The Underground Soda Box – Xperience Fiction

Written by on April 15, 2024

The Underground Soda Box – Xperience Fiction – by Liam Sweeny.

The following is the first installment of a story about love, junk, artists, punk, homeless savants and the death and resurrection of the creative soul. 100% organic fiction; prepare for an occasional typo.


The flare of the flash bashed her cheek, sought the angel’s angle and struck purgatory over her overwrought blush. The cigarette he dropped in his coffee cup twelve minutes ago rose high in the onyx, dancing along his lower lip upon an absent sip. His finger had fat knuckles; that finger, the only finger laid out as gift to the paparazzi, a cheap green-skin ring slung low on the fuck you flicker, a prybar only could remove it if he hadn’t seen in it a perfect metaphor for their love. She pulled her sweater sleeve over the wrong side of her tracks, on her forearm, between her toes. Thirty days healed and a golden coin that, should she run it through her fingers like a worry stone, might turn her palms as green as his carpal tunnel.

Never underestimate the circus pulse of two dozen Grand Slam breakfast plates shoveled into hungry maws, a two a.m. Taco Bell, but with class. He’s on the table now, shirt off and plaid shorts to follow. No; not that guy, the other guy. He’s in a band, and he’s ticking boxes for the interview, under the bright lines in Los Angeles when he says his peace to it over a Zoom call. He shouts to laughs and brows furrowed, two waitresses resigned to nod toward the phone that won’t call the cops because in all honesty, it was a show and they could use the tips.

She won’t eat her eggs, just sculpts them into that cloud she saw, the pink one when the junk was out and the sick was out and they told her she had the keys to her future and she only needed to drive under the speed limit. But the world moved so fast. And that fucker keeps snapping pictures, like they were anything but local celebrities whom you’d know if you knew, and this asshole clearly knew. Flash and a snap sound synthesized by a liar phone.

“Fuck outta here,” he said to his photographer. “No press.”

Laughter and chipmunk chatters. Three girls with bedtimes hanging on three guys who couldn’t wait for them to seek strange new beds. Scum. She squirms in her seat and he clutches her forearm because it was ink-numb and it was the only place he could touch her in public and she didn’t flinch. One time he got a love letter from a cop, call-collect from a concerned citizen with a hunch that he beat her because she flinched and he had a tattoo on his neck and his hair was greasy. The part that wasn’t shaved; if they looked close enough to see the tattoo on the side of his head, they would’ve suggested murder and necromancy.

She looked down and stopped squirming. He got up and found the press corp. Full plates and vape pens and his fist pounding the space in between. Jumps, three. Two freeze, including the cameraman. He leaned in and matched faces and a tincture of cotton candy weed passed between the confluence of their breaths.

“Don’t ever come to one of our shows, you piece of shit.” He pulled a napkin and wiped the shooter’s face with syrup, sausage grease and pancake crumbs. He walked back and a hushed what an asshole followed him, and he wondered if they truly thought that, or had read the tattoo on his head and was calling him by name.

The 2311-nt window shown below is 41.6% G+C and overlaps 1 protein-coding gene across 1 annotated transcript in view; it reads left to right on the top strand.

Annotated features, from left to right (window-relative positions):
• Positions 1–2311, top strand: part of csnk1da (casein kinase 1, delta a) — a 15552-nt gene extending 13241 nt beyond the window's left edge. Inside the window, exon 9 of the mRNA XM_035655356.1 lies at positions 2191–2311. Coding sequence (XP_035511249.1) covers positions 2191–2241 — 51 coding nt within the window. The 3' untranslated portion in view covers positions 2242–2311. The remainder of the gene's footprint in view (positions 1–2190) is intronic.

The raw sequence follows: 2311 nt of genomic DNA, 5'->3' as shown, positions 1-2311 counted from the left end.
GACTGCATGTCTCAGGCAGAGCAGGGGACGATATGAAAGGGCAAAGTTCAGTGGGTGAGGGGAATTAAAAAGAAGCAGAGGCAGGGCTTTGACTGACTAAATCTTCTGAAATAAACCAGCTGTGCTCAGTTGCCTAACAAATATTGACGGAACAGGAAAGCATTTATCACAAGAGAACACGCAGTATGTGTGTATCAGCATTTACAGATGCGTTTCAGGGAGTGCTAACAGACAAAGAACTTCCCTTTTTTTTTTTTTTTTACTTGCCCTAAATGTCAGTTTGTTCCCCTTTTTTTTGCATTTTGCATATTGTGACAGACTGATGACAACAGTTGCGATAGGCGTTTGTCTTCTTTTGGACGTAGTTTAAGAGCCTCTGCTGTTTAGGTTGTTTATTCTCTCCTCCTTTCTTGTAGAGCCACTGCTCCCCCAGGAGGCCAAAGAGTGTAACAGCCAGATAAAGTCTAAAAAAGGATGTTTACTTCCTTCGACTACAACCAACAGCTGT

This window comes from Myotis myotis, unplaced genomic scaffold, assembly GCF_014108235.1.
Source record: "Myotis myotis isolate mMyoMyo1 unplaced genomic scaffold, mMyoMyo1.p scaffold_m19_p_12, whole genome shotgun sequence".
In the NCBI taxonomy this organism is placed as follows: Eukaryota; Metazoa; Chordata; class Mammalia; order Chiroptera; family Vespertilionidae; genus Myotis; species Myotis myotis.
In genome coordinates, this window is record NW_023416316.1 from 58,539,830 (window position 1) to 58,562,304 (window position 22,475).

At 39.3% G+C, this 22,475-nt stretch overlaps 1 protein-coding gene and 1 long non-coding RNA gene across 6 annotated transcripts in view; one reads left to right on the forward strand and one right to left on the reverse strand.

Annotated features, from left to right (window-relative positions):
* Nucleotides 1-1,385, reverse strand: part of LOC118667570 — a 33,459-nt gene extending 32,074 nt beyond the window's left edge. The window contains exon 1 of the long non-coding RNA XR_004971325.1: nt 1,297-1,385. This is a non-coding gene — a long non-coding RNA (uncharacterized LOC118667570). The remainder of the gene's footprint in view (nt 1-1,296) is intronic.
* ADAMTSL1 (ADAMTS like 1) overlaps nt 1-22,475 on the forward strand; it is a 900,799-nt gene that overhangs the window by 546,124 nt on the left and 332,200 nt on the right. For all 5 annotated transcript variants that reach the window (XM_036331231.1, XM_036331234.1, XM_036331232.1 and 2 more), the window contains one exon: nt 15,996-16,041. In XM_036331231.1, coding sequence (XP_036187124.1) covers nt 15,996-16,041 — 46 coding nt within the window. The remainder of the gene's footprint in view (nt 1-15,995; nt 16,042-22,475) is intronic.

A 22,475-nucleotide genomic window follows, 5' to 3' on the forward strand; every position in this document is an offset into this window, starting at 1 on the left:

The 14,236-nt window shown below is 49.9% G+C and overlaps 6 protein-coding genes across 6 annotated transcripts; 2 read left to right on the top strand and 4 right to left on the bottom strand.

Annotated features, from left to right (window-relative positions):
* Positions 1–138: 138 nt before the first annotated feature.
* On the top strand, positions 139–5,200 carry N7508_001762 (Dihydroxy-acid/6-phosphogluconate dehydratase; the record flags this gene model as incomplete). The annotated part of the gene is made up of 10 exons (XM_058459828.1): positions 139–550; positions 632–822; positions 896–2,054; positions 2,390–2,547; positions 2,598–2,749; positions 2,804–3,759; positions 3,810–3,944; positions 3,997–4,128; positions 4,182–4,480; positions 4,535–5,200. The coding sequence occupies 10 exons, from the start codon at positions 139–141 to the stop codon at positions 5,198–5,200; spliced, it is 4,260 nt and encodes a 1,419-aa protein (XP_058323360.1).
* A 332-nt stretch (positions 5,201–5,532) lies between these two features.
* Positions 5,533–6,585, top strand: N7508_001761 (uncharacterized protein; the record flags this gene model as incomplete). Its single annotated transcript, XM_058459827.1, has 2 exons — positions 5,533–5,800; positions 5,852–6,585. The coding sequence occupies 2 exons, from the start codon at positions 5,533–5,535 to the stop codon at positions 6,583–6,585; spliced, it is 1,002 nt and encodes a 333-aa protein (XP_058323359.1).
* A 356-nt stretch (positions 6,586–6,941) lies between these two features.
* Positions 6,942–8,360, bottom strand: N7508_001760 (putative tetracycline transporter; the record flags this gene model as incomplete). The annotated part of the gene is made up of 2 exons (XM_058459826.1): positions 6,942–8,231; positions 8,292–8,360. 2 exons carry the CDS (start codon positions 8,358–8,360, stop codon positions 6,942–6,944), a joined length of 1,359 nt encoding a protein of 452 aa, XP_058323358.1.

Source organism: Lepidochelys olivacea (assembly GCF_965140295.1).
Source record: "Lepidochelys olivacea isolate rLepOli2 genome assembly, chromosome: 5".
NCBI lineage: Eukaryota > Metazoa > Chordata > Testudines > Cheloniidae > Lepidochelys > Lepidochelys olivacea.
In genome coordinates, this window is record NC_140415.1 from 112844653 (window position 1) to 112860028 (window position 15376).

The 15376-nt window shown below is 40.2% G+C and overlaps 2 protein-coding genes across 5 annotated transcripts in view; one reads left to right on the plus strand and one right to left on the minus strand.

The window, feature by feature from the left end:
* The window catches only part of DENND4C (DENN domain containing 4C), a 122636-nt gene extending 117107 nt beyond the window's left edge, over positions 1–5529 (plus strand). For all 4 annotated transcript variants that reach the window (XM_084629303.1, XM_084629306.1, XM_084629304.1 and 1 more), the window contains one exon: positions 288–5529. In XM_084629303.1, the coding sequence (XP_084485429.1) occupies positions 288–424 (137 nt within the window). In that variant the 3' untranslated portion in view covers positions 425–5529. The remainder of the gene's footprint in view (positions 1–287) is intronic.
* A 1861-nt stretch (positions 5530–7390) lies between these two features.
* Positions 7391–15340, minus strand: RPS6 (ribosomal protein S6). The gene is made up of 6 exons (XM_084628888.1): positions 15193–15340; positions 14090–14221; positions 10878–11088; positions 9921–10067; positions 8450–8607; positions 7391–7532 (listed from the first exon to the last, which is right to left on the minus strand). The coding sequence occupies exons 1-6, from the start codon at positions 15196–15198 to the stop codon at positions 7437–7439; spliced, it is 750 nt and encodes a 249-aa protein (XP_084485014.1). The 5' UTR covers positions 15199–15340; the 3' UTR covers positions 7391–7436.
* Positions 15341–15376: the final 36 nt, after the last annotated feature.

Shine, diamonds; crystal cascades traverse the globe of the sodium lights and their Doc Martens push it down, compact it in industrial footprints less the patterns, only stars and bars. He held her through the jerks and the bracing for the rough hand he didn’t have for her. The love for her, the passion for her touch and the sad gleam in her eye that squeezed his ducts to tears that oiled his heart to slide.

“Do you think we’ll make it?” She drew her sight to his stiff jaw and he had no words but he gave them in absentia.

“Fuck that guy,” he said. “We’re gonna blow after tomorrow night. Everybody gotta go through shit to get big, Sarah, it’s all built on shit. You take peoples’ garbage and you build a fucking mountain with it.”

She smiled in silhouette. “We gonna play a show on a garbage patch?”

“Very top.”

Sarah, aware of the sounds of the sirens and of the oceans of city fires squeezed his hand, found in it a maelstrom to guard against a night that would see the sadness of distant death. He matched pressure and his intent was twin, for only they knew what it was like on the floor of the trap house where they met, sharing a can of paint huffed, depleted, left only to a trickle scrawl, and they joined forces between highs and lows to paint pictures of puppies with posies dressed as farmers upon a Krylon harvest.

Sarah pulled a Plexiglas pick from her coat pocket. She made it from an abandoned panel on the side of the road. She sanded and shaved and ran a lighter over it to melt the surface, and it was the greatest pick she’d ever used. Her bass was parts incorporated into an LLC, a miracle in logistics. Its pickups came from a smashed guitar, from the show the fall before when Zack Brody from Pickle threw his axe at the wooden wall of the stage, but it didn’t sink in. She bought the wreck for an album cover sketch and a concert poster.

He had a name that sounded like Ollie so he claimed it and bought the website. He was the lucky one, the singer, the one unassisted melody in the practice room. He would be the one to get the girls except the one girl he could never get was the only one that got him. The two of them together could make any sound a song and any triumph a wrong and they used this odd effect to gather the rejects to the empty warehouses and the landfills and tunnels anywhere that held electrical outlets for their emotional outlets, their artistic outlets.




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